Most teens see anxiety and depression as “major problems” among their peers, according to a new survey conducted by the Pew Research Center. It suggests that 7 in 10 teens ages 13 to 17 think those issues are more prevalent than bullying, drug addiction, drinking alcohol, poverty, teen pregnancy and gangs. Concern about mental health cuts across gender, racial and socio-economic lines, with roughly equal shares of teens across demographic groups saying it is a significant issue in their community.
Researchers also evaluated the pressures teens face, and found that academics was at the top of the list. About 61% of teens said they felt a lot of pressure to get good grades. That pressure, researchers said, is tied to post-graduation goals, where about 59% said they planned to attend a four-year college upon graduation. About three-in-ten teens say they feel a lot of pressure to look good (29%) and to fit in socially (28%), while roughly one-in-five feel similarly pressured to be involved in extracurricular activities and to be good at sports (21% each).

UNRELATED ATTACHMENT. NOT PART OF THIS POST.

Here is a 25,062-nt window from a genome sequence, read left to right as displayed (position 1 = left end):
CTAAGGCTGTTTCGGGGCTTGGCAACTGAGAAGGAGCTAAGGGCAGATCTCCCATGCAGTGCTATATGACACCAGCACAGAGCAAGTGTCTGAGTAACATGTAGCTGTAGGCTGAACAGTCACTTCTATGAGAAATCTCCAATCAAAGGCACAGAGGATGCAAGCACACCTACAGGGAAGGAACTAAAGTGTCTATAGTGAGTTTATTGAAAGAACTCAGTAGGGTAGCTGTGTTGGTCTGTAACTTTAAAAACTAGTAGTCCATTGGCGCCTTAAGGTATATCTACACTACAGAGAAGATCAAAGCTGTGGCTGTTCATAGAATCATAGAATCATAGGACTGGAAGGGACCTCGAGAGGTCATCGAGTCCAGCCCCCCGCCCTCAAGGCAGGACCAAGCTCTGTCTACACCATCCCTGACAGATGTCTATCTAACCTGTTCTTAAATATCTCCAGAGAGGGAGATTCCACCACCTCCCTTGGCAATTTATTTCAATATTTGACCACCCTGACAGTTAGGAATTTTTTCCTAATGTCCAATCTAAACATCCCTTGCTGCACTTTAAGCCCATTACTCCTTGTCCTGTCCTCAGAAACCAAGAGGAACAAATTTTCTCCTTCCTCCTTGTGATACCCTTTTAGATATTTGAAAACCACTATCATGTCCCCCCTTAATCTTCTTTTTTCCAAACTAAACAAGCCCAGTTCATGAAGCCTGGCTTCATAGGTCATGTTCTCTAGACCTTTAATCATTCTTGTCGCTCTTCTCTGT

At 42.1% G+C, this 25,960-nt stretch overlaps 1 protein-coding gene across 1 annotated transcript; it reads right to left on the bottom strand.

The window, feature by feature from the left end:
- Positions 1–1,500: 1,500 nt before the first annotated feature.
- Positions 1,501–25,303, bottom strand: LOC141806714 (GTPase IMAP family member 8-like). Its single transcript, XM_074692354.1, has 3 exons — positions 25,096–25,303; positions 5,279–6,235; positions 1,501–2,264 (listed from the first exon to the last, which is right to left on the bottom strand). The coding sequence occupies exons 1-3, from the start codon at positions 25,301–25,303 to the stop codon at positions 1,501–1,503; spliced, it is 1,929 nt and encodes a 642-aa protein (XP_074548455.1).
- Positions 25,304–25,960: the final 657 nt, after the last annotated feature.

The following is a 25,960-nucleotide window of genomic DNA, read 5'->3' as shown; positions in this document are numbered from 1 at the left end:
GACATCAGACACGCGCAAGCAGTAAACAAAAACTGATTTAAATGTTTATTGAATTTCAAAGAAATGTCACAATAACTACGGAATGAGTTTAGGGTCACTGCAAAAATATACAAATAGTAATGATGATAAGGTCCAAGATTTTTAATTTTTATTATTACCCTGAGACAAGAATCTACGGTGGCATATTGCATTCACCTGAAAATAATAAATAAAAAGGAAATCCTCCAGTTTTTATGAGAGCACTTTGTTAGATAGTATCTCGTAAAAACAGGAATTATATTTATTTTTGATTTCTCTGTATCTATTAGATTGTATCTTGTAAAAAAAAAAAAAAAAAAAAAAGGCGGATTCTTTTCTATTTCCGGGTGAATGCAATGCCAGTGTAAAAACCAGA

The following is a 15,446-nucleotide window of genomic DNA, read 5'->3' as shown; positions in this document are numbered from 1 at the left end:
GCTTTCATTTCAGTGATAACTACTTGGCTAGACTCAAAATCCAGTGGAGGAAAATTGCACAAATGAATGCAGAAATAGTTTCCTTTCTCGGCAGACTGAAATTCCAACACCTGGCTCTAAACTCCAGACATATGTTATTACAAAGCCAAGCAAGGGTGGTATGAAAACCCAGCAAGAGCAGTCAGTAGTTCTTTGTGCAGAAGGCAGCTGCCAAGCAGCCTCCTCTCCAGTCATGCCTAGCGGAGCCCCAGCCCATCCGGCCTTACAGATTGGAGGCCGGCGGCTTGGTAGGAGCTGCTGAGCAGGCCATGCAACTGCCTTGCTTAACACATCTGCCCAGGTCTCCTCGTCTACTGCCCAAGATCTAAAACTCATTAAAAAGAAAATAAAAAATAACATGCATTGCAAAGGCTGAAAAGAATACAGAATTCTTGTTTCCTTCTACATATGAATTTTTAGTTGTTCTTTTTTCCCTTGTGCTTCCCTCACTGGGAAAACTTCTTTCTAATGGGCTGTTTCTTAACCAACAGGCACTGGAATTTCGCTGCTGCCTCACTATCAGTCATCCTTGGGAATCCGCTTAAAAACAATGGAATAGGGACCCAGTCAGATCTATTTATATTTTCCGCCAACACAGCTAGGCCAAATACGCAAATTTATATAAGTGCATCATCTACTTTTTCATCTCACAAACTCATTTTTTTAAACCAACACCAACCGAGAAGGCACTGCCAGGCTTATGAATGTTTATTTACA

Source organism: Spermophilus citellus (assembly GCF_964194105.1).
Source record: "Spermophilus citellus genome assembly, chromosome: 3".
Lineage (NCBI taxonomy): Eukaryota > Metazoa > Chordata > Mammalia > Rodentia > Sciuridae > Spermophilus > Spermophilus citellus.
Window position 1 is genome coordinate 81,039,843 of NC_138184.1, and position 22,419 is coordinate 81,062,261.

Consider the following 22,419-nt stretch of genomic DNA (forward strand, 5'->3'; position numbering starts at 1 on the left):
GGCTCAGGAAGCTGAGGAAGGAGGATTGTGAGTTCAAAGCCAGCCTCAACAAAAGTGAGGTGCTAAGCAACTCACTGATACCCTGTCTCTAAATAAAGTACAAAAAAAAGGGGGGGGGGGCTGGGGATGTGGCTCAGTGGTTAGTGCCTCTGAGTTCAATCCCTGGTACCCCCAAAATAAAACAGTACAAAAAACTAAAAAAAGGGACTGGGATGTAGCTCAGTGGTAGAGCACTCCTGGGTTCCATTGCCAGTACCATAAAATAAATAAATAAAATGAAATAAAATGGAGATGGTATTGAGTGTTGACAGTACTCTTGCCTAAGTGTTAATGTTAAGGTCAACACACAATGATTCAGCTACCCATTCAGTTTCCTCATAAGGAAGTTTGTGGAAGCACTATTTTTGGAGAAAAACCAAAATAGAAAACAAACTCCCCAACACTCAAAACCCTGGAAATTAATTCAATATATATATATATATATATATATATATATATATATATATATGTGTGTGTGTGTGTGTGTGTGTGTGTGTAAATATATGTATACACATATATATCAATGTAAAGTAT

For more, see http://www.pewsocialtrends.org/2019/02/20/most-u-s-teens-see-anxiety-and-depression-as-a-major-problem-among-their-peers/